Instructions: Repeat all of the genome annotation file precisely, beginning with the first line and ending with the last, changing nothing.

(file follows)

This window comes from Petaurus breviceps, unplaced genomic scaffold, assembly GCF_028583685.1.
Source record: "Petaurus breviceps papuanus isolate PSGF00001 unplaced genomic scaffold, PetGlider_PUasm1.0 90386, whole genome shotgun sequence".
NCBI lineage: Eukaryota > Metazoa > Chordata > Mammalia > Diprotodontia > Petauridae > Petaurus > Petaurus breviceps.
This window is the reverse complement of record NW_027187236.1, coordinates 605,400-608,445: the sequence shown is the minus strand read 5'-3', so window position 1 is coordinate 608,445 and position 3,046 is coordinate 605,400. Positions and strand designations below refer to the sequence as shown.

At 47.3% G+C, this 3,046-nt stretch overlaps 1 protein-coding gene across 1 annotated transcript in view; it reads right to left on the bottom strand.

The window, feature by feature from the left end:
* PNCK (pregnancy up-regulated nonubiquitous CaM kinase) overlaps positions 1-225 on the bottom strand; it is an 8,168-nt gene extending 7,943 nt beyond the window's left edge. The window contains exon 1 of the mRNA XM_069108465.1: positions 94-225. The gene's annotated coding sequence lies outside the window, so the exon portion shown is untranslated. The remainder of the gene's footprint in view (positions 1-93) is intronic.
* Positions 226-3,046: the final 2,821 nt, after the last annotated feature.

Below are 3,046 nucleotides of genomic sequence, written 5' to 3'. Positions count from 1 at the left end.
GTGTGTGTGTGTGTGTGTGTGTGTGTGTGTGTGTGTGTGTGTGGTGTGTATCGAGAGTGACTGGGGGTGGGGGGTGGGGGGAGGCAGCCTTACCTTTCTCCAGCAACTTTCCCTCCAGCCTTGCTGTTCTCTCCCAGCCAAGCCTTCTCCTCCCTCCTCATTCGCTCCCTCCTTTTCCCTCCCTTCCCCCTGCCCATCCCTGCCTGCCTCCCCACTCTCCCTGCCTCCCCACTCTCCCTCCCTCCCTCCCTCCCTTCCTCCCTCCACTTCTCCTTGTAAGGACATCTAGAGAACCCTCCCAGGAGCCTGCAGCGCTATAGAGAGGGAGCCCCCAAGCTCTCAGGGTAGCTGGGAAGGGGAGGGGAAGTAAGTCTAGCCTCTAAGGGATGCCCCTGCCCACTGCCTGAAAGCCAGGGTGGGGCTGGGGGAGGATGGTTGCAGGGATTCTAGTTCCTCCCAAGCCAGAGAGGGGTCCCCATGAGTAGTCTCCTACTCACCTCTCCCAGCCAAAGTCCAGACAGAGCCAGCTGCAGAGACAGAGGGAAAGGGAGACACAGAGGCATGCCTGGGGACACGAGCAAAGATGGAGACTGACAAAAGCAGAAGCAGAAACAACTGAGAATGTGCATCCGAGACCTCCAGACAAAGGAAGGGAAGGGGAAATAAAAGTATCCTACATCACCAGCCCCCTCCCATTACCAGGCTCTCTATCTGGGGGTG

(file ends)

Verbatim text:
This window comes from Petaurus breviceps, unplaced genomic scaffold, assembly GCF_028583685.1.
Source record: "Petaurus breviceps papuanus isolate PSGF00001 unplaced genomic scaffold, PetGlider_PUasm1.0 90386, whole genome shotgun sequence".
NCBI lineage: Eukaryota > Metazoa > Chordata > Mammalia > Diprotodontia > Petauridae > Petaurus > Petaurus breviceps.
This window is the reverse complement of record NW_027187236.1, coordinates 605,400-608,445: the sequence shown is the minus strand read 5'-3', so window position 1 is coordinate 608,445 and position 3,046 is coordinate 605,400. Positions and strand designations below refer to the sequence as shown.

At 47.3% G+C, this 3,046-nt stretch overlaps 1 protein-coding gene across 1 annotated transcript in view; it reads right to left on the bottom strand.

The window, feature by feature from the left end:
* PNCK (pregnancy up-regulated nonubiquitous CaM kinase) overlaps positions 1-225 on the bottom strand; it is an 8,168-nt gene extending 7,943 nt beyond the window's left edge. The window contains exon 1 of the mRNA XM_069108465.1: positions 94-225. The gene's annotated coding sequence lies outside the window, so the exon portion shown is untranslated. The remainder of the gene's footprint in view (positions 1-93) is intronic.
* Positions 226-3,046: the final 2,821 nt, after the last annotated feature.

Below are 3,046 nucleotides of genomic sequence, written 5' to 3'. Positions count from 1 at the left end.
GTGTGTGTGTGTGTGTGTGTGTGTGTGTGTGTGTGTGTGTGTGGTGTGTATCGAGAGTGACTGGGGGTGGGGGGTGGGGGGAGGCAGCCTTACCTTTCTCCAGCAACTTTCCCTCCAGCCTTGCTGTTCTCTCCCAGCCAAGCCTTCTCCTCCCTCCTCATTCGCTCCCTCCTTTTCCCTCCCTTCCCCCTGCCCATCCCTGCCTGCCTCCCCACTCTCCCTGCCTCCCCACTCTCCCTCCCTCCCTCCCTCCCTTCCTCCCTCCACTTCTCCTTGTAAGGACATCTAGAGAACCCTCCCAGGAGCCTGCAGCGCTATAGAGAGGGAGCCCCCAAGCTCTCAGGGTAGCTGGGAAGGGGAGGGGAAGTAAGTCTAGCCTCTAAGGGATGCCCCTGCCCACTGCCTGAAAGCCAGGGTGGGGCTGGGGGAGGATGGTTGCAGGGATTCTAGTTCCTCCCAAGCCAGAGAGGGGTCCCCATGAGTAGTCTCCTACTCACCTCTCCCAGCCAAAGTCCAGACAGAGCCAGCTGCAGAGACAGAGGGAAAGGGAGACACAGAGGCATGCCTGGGGACACGAGCAAAGATGGAGACTGACAAAAGCAGAAGCAGAAACAACTGAGAATGTGCATCCGAGACCTCCAGACAAAGGAAGGGAAGGGGAAATAAAAGTATCCTACATCACCAGCCCCCTCCCATTACCAGGCTCTCTATCTGGGGGTG